8.  A comparative risk assessment of burden of disease and injury attributable to 67 risk factors and risk factor clusters in 21 regions, 1990–2010: a systematic analysis for the Global Burden of Disease Study 2010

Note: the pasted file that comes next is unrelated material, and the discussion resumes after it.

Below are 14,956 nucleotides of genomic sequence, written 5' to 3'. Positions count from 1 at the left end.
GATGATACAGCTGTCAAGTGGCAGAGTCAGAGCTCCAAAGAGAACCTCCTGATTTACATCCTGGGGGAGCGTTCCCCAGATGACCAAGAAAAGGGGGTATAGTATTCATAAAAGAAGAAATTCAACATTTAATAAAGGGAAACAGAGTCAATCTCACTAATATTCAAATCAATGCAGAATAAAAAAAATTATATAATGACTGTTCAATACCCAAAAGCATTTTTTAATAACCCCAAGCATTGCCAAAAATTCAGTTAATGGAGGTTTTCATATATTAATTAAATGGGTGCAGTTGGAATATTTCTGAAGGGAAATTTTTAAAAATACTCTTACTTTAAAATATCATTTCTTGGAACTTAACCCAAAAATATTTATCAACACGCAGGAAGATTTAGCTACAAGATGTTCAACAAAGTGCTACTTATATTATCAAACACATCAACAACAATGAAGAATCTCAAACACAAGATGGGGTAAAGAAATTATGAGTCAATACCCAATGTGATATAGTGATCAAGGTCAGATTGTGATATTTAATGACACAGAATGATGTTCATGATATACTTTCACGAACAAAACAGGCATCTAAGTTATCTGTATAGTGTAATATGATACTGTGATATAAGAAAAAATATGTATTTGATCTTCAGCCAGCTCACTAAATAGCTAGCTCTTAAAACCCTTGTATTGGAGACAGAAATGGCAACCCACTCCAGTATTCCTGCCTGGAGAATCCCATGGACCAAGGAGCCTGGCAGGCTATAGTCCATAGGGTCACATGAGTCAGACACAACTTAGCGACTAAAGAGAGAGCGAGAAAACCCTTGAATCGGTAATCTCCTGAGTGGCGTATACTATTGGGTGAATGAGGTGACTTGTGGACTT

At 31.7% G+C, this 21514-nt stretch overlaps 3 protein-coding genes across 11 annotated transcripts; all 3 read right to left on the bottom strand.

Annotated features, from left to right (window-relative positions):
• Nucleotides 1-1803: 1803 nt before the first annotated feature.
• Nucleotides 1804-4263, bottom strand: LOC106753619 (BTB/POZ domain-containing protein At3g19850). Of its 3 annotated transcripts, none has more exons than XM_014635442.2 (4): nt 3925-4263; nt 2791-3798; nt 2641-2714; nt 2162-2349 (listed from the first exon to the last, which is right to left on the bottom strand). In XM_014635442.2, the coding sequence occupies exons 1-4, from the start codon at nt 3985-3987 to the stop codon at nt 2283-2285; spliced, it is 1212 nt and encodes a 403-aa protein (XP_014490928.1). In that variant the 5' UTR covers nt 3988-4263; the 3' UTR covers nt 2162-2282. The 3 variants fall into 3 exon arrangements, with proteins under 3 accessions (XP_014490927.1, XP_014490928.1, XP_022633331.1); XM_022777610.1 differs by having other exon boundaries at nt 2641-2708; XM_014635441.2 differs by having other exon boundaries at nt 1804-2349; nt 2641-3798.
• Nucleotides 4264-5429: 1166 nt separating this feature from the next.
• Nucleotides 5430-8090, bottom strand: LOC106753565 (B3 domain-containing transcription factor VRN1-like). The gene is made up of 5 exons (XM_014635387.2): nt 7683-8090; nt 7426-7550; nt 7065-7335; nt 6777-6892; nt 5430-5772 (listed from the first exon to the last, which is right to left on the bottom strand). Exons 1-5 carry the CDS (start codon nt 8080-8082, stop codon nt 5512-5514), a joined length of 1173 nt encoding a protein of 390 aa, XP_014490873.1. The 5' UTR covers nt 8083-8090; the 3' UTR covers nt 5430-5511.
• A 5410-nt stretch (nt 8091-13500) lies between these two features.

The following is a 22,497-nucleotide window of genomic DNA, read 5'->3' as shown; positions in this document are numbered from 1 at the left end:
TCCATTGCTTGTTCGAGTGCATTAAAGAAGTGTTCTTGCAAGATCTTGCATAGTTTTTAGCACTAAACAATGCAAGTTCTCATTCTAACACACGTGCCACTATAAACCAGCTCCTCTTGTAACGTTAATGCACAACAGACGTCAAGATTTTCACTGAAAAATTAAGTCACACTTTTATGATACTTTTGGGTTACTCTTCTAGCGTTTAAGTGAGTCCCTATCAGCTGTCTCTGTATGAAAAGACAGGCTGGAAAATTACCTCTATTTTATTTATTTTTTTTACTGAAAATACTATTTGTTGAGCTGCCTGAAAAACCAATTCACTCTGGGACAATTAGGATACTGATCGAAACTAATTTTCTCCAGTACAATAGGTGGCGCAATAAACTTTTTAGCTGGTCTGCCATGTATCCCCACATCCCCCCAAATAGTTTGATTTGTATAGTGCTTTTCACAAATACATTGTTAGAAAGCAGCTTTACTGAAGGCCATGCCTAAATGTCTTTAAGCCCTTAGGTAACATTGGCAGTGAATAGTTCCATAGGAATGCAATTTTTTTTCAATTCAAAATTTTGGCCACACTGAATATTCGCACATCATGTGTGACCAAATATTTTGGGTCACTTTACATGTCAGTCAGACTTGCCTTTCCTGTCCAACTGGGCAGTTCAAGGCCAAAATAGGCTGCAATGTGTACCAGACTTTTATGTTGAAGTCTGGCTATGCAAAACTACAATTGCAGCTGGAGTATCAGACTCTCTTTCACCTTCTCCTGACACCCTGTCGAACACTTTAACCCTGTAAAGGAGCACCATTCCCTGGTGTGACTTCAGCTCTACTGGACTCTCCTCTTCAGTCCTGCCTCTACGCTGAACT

Lim, Stephen S | Vos, Theo | Flaxman, Abraham D | Danaei, Goodarz | Shibuya, Kenji | Adair-Rohani, Heather | Amann, Markus | Anderson, H Ross | Andrews, Kathryn G | Aryee, Martin | Atkinson, Charles | Bacchus, Loraine J | Bahalim, Adil N | Balakrishnan, Kalpana | Balmes, John | Barker-Collo, Suzanne | Baxter, Amanda | Bell, Michelle L | Blore, Jed D | Blyth, Fiona | Bonner, Carissa | Borges, Guilherme | Bourne, Rupert | Boussinesq, Michel | Brauer, Michael | Brooks, Peter | Bruce, Nigel G | Brunekreef, Bert | Bryan-Hancock, Claire | Bucello, Chiara | Buchbinder, Rachelle | Bull, Fiona | Burnett, Richard T | Byers, Tim E | Calabria, Bianca | Carapetis, Jonathan | Carnahan, Emily | Chafe, Zoe | Charlson, Fiona | Chen, Honglei | Chen, Jian Shen | Cheng, Andrew Tai-Ann | Child, Jennifer Christine | Cohen, Aaron | Colson, K Ellicott | Cowie, Benjamin C | Darby, Sarah | Darling, Susan | Davis, Adrian | Degenhardt, Louisa | Dentener, Frank | Des Jarlais, Don C | Devries, Karen | Dherani, Mukesh | Ding, Eric L | Dorsey, E Ray | Driscoll, Tim | Edmond, Karen | Ali, Suad Eltahir | Engell, Rebecca E | Erwin, Patricia J | Fahimi, Saman | Falder, Gail | Farzadfar, Farshad | Ferrari, Alize | Finucane, Mariel M | Flaxman, Seth | Fowkes, Francis Gerry R | Freedman, Greg | Freeman, Michael K | Gakidou, Emmanuela | Ghosh, Santu | Giovannucci, Edward | Gmel, Gerhard | Graham, Kathryn | Grainger, Rebecca | Grant, Bridget | Gunnell, David | Gutierrez, Hialy R | Hall, Wayne | Hoek, Hans W | Hogan, Anthony | Hosgood, H Dean | Hoy, Damian | Hu, Howard | Hubbell, Bryan J | Hutchings, Sally J | Ibeanusi, Sydney E | Jacklyn, Gemma L | Jasrasaria, Rashmi | Jonas, Jost B | Kan, Haidong | Kanis, John A | Kassebaum, Nicholas | Kawakami, Norito | Khang, Young-Ho | Khatibzadeh, Shahab | Khoo, Jon-Paul | Kok, Cindy | Laden, Francine | Lalloo, Ratilal | Lan, Qing | Lathlean, Tim | Leasher, Janet L | Leigh, James | Li, Yang | Lin, John Kent | Lipshultz, Steven E | London, Stephanie | Lozano, Rafael | Lu, Yuan | Mak, Joelle | Malekzadeh, Reza | Mallinger, Leslie | Marcenes, Wagner | March, Lyn | Marks, Robin | Martin, Randall | McGale, Paul | McGrath, John | Mehta, Sumi | Mensah, George A | Merriman, Tony R | Micha, Renata | Michaud, Catherine | Mishra, Vinod | Hanafiah, Khayriyyah Mohd | Mokdad, Ali A | Morawska, Lidia | Mozaff arian, Dariush | Murphy, Tasha | Naghavi, Mohsen | Neal, Bruce | Nelson, Paul K | Nolla, Joan Miquel | Norman, Rosana | Olives, Casey | Omer, Saad B | Orchard, Jessica | Osborne, Richard | Ostro, Bart | Page, Andrew | Pandey, Kiran D | Parry, Charles D H | Passmore, Erin | Patra, Jayadeep | Pearce, Neil | Pelizzari, Pamela M | Petzold, Max | Phillips, Michael R | Pope, Dan | Pope III, C Arden | Powles, John | Rao, Mayuree | Razavi, Homie | Rehfuess, Eva A | Rehm, Jürgen T | Ritz, Beate | Rivara, Frederick P | Roberts, Thomas | Robinson, Carolyn | Rodriguez-Portales, Jose A | Romieu, Isabelle | Room, Robin | Rosenfeld, Lisa C | Roy, Ananya | Rushton, Lesley | Salomon, Joshua A | Sampson, Uchechukwu | Sanchez-Riera, Lidia | Sanman, Ella | Sapkota, Amir | Seedat, Soraya | Shi, Peilin | Shield, Kevin | Shivakoti, Rupak | Singh, Gitanjali M | Sleet, David A | Smith, Emma | Smith, Kirk R | Stapelberg, Nicolas J C | Steenland, Kyle | Stöckl, Heidi | Stovner, Lars Jacob | Straif, Kurt | Straney, Lahn | Thurston, George D | Tran, Jimmy H | Van Dingenen, Rita | van Donkelaar, Aaron | Veerman, J Lennert | Vijayakumar, Lakshmi | Weintraub, Robert | Weissman, Myrna M | White, Richard A | Whiteford, Harvey | Wiersma, Steven T | Wilkinson, James D | Williams, Hywel C | Williams, Warwick | Wilson, Nicholas | Woolf, Anthony D | Yip, Paul | Zielinski, Jan M | Lopez, Alan D | Murray, Christopher J L | Ezzati, Majid